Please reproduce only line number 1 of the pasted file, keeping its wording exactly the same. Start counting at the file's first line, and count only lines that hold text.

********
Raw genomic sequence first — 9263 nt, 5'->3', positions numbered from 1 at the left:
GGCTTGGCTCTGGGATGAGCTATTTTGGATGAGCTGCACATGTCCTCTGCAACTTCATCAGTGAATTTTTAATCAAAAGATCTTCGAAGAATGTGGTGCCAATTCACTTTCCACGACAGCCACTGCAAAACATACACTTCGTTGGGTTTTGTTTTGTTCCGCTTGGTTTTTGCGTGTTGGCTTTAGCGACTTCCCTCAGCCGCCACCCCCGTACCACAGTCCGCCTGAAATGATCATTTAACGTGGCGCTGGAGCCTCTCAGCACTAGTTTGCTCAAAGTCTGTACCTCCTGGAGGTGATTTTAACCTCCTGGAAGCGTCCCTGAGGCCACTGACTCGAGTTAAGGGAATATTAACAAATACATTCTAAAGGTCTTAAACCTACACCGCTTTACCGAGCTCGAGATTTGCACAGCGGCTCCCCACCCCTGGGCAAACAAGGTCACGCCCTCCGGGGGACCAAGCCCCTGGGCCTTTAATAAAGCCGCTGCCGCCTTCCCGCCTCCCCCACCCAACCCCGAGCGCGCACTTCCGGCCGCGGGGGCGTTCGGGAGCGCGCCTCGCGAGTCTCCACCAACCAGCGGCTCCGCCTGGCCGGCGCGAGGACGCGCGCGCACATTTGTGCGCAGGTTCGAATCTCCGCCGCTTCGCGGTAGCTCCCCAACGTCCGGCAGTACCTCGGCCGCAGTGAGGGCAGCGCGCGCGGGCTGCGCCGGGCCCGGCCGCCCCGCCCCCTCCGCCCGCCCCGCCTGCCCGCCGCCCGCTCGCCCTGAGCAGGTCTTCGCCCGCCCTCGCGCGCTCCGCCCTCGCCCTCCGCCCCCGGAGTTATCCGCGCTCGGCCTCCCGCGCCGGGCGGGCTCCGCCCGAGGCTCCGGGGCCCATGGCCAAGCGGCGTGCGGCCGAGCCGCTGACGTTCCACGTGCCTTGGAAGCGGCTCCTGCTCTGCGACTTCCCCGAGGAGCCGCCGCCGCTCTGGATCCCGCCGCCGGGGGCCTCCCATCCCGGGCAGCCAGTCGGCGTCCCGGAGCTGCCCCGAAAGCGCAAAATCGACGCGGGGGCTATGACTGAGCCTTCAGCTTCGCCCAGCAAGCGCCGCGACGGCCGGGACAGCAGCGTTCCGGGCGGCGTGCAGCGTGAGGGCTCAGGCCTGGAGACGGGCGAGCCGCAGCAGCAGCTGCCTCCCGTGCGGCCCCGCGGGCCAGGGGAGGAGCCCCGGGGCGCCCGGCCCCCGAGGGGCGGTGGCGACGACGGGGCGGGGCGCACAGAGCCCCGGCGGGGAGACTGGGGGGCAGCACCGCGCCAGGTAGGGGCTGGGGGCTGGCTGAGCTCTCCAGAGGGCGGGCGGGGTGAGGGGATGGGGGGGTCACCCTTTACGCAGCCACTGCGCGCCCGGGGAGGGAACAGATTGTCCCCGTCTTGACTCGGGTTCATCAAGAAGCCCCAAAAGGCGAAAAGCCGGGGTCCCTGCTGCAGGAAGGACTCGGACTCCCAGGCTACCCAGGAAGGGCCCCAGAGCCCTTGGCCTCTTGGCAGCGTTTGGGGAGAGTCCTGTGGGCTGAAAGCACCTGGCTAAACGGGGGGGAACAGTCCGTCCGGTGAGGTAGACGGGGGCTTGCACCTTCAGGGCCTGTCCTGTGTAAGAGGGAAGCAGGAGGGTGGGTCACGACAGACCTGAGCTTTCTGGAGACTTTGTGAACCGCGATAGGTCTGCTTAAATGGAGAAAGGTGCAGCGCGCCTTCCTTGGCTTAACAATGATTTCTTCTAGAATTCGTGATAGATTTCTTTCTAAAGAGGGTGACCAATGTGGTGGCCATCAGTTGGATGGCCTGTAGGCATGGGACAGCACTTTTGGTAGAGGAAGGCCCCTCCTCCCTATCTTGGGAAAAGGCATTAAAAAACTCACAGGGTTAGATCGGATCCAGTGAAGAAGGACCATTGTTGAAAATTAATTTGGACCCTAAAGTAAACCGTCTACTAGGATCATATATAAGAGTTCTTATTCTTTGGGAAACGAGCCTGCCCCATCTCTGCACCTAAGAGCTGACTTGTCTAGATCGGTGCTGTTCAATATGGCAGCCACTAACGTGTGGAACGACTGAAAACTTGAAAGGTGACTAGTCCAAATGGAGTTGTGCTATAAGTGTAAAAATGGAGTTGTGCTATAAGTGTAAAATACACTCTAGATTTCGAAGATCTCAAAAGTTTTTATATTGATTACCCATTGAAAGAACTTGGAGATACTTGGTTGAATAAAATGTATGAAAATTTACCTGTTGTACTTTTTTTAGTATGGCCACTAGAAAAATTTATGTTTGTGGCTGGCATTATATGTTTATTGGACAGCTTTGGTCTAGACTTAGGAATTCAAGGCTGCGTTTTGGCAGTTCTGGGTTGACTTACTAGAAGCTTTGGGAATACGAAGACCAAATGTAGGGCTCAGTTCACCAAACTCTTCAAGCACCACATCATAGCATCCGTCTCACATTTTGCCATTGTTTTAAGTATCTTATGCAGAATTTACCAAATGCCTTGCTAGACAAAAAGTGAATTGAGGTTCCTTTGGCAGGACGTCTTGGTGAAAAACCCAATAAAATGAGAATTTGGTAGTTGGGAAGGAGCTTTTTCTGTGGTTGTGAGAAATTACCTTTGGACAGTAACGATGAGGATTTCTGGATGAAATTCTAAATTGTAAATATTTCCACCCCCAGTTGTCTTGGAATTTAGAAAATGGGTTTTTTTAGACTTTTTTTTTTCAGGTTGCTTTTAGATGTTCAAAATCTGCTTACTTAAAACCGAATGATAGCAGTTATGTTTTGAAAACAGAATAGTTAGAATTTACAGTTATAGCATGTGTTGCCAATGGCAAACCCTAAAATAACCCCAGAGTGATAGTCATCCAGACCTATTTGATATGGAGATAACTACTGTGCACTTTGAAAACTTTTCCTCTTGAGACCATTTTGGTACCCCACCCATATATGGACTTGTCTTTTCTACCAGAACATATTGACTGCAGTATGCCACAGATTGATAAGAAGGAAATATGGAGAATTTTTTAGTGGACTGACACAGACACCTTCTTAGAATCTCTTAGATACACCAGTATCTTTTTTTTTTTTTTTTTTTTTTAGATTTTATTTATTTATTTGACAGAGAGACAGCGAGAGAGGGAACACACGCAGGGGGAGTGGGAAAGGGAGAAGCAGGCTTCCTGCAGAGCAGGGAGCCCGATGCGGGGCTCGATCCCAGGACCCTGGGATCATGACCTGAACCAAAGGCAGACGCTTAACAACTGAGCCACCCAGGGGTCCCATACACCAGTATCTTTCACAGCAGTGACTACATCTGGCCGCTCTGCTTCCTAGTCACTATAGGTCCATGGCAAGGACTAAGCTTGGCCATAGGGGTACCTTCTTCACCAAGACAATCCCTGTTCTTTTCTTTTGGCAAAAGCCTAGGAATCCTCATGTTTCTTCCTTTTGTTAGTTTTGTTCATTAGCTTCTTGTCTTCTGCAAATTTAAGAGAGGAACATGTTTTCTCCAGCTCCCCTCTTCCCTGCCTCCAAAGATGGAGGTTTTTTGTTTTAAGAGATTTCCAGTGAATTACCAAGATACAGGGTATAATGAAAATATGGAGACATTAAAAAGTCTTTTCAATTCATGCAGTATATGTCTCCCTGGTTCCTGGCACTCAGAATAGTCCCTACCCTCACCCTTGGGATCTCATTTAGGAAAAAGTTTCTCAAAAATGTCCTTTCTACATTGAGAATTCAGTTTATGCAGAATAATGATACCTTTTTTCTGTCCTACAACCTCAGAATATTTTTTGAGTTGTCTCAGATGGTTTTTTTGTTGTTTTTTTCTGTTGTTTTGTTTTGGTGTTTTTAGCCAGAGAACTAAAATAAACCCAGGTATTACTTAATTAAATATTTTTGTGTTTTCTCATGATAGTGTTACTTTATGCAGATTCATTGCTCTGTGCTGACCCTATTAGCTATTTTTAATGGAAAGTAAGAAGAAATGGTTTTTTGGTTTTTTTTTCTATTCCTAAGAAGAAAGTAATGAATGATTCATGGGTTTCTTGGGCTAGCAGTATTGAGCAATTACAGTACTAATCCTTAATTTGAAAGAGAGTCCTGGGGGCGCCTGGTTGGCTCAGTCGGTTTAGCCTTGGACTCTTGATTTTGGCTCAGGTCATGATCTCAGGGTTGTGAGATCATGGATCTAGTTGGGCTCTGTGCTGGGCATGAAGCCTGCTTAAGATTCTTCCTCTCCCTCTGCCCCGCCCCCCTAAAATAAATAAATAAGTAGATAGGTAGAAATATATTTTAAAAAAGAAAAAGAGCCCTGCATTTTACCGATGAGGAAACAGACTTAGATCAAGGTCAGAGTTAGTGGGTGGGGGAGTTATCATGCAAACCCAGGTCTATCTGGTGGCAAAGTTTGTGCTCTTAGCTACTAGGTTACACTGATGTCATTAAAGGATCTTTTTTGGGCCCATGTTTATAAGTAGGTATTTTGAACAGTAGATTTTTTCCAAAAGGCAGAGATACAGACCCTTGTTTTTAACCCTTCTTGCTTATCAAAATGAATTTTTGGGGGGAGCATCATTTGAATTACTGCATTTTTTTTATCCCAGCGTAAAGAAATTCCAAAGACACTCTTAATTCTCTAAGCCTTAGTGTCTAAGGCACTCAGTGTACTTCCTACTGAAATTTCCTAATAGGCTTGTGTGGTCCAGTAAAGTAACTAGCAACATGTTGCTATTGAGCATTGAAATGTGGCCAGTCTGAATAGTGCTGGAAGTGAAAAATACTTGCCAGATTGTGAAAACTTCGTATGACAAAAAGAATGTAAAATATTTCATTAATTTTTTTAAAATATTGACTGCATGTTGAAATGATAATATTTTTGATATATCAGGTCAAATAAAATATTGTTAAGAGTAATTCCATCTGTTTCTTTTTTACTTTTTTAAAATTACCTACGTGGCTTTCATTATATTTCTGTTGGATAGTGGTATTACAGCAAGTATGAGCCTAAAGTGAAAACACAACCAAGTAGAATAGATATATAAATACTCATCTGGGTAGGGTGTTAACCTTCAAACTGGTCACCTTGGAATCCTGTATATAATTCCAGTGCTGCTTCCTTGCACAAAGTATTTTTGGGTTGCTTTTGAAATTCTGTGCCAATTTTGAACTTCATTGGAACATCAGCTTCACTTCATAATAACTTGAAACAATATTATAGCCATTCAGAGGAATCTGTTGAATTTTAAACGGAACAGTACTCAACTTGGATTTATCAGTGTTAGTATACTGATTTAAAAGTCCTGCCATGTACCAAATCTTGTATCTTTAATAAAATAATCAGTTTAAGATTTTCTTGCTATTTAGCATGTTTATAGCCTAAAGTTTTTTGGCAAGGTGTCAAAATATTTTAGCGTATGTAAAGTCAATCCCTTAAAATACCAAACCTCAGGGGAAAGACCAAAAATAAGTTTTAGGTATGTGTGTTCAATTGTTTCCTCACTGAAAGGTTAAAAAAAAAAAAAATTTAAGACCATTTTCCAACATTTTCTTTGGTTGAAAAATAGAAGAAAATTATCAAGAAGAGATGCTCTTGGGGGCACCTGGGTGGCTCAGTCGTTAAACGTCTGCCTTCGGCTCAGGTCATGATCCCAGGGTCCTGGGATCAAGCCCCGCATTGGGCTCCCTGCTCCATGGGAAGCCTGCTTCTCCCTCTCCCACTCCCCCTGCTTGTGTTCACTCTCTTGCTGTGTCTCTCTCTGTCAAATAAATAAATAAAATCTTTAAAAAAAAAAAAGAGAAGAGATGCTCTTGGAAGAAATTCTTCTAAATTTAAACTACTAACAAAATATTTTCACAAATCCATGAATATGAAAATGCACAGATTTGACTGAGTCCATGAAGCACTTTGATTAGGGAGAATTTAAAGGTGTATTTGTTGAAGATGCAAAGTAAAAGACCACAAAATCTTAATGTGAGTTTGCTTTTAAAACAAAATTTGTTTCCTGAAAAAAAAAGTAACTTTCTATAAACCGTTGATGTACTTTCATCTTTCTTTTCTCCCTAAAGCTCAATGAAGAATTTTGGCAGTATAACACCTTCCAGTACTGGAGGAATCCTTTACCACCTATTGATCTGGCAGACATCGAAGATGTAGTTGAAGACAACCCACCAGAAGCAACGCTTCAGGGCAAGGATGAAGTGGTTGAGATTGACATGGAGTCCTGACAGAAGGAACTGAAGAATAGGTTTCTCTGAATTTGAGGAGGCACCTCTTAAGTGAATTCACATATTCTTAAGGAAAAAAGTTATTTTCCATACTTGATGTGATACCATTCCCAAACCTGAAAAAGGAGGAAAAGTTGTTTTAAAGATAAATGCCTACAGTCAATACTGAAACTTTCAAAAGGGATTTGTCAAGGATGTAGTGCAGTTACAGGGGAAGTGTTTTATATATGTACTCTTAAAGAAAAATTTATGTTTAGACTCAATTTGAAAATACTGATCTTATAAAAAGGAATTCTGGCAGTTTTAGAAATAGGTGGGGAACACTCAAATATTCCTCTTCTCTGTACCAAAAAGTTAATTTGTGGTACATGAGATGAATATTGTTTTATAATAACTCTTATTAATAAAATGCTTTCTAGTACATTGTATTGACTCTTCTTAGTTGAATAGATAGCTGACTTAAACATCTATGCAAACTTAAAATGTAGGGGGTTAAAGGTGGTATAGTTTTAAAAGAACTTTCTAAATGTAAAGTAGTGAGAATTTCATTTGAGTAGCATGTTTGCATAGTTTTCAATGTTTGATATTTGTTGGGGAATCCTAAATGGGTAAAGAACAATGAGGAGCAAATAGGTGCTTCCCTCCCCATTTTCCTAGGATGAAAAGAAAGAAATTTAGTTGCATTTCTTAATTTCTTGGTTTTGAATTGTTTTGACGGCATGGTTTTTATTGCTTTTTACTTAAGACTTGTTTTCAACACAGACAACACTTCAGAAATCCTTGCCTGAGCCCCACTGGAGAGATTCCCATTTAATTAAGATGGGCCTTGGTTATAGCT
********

Raw genomic sequence first — 9263 nt, 5'->3', positions numbered from 1 at the left: